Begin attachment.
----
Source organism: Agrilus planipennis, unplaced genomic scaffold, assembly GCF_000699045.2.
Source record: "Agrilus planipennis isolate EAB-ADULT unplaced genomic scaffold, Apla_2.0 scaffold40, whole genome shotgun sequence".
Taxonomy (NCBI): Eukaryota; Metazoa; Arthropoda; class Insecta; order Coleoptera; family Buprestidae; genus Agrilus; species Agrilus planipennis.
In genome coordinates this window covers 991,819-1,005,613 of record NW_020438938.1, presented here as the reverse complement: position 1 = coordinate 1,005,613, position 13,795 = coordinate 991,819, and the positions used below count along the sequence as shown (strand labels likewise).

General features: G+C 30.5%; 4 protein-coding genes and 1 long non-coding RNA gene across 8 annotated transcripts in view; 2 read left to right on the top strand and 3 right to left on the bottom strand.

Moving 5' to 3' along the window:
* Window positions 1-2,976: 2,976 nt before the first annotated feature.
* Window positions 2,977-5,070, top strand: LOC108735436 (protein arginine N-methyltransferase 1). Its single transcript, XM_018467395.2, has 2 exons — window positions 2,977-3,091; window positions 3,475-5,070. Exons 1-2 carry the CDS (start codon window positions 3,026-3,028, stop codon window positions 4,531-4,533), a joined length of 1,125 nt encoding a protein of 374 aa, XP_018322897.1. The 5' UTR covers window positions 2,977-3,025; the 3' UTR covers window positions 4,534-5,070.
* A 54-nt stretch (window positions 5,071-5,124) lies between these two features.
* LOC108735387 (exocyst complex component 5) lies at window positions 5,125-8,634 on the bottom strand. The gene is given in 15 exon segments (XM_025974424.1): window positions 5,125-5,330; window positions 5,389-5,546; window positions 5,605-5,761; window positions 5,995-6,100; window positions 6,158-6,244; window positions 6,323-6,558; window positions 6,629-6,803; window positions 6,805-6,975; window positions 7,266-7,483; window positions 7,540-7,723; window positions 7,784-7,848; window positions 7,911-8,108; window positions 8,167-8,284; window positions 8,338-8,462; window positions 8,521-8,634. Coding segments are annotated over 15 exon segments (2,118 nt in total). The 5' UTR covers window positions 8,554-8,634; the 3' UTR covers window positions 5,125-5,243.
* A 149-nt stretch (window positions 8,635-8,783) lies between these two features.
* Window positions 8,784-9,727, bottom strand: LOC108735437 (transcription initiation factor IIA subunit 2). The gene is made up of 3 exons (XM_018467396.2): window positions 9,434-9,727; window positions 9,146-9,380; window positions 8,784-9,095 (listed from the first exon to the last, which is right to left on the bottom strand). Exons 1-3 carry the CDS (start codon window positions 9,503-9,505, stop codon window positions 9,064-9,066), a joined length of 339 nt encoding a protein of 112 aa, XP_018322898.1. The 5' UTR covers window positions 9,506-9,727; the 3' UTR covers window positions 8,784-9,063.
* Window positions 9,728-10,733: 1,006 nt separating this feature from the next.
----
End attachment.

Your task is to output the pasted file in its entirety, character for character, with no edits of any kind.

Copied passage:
Source organism: Agrilus planipennis, unplaced genomic scaffold, assembly GCF_000699045.2.
Source record: "Agrilus planipennis isolate EAB-ADULT unplaced genomic scaffold, Apla_2.0 scaffold40, whole genome shotgun sequence".
Taxonomy (NCBI): Eukaryota; Metazoa; Arthropoda; class Insecta; order Coleoptera; family Buprestidae; genus Agrilus; species Agrilus planipennis.
In genome coordinates this window covers 991,819-1,005,613 of record NW_020438938.1, presented here as the reverse complement: position 1 = coordinate 1,005,613, position 13,795 = coordinate 991,819, and the positions used below count along the sequence as shown (strand labels likewise).

General features: G+C 30.5%; 4 protein-coding genes and 1 long non-coding RNA gene across 8 annotated transcripts in view; 2 read left to right on the top strand and 3 right to left on the bottom strand.

Moving 5' to 3' along the window:
* Window positions 1-2,976: 2,976 nt before the first annotated feature.
* Window positions 2,977-5,070, top strand: LOC108735436 (protein arginine N-methyltransferase 1). Its single transcript, XM_018467395.2, has 2 exons — window positions 2,977-3,091; window positions 3,475-5,070. Exons 1-2 carry the CDS (start codon window positions 3,026-3,028, stop codon window positions 4,531-4,533), a joined length of 1,125 nt encoding a protein of 374 aa, XP_018322897.1. The 5' UTR covers window positions 2,977-3,025; the 3' UTR covers window positions 4,534-5,070.
* A 54-nt stretch (window positions 5,071-5,124) lies between these two features.
* LOC108735387 (exocyst complex component 5) lies at window positions 5,125-8,634 on the bottom strand. The gene is given in 15 exon segments (XM_025974424.1): window positions 5,125-5,330; window positions 5,389-5,546; window positions 5,605-5,761; window positions 5,995-6,100; window positions 6,158-6,244; window positions 6,323-6,558; window positions 6,629-6,803; window positions 6,805-6,975; window positions 7,266-7,483; window positions 7,540-7,723; window positions 7,784-7,848; window positions 7,911-8,108; window positions 8,167-8,284; window positions 8,338-8,462; window positions 8,521-8,634. Coding segments are annotated over 15 exon segments (2,118 nt in total). The 5' UTR covers window positions 8,554-8,634; the 3' UTR covers window positions 5,125-5,243.
* A 149-nt stretch (window positions 8,635-8,783) lies between these two features.
* Window positions 8,784-9,727, bottom strand: LOC108735437 (transcription initiation factor IIA subunit 2). The gene is made up of 3 exons (XM_018467396.2): window positions 9,434-9,727; window positions 9,146-9,380; window positions 8,784-9,095 (listed from the first exon to the last, which is right to left on the bottom strand). Exons 1-3 carry the CDS (start codon window positions 9,503-9,505, stop codon window positions 9,064-9,066), a joined length of 339 nt encoding a protein of 112 aa, XP_018322898.1. The 5' UTR covers window positions 9,506-9,727; the 3' UTR covers window positions 8,784-9,063.
* Window positions 9,728-10,733: 1,006 nt separating this feature from the next.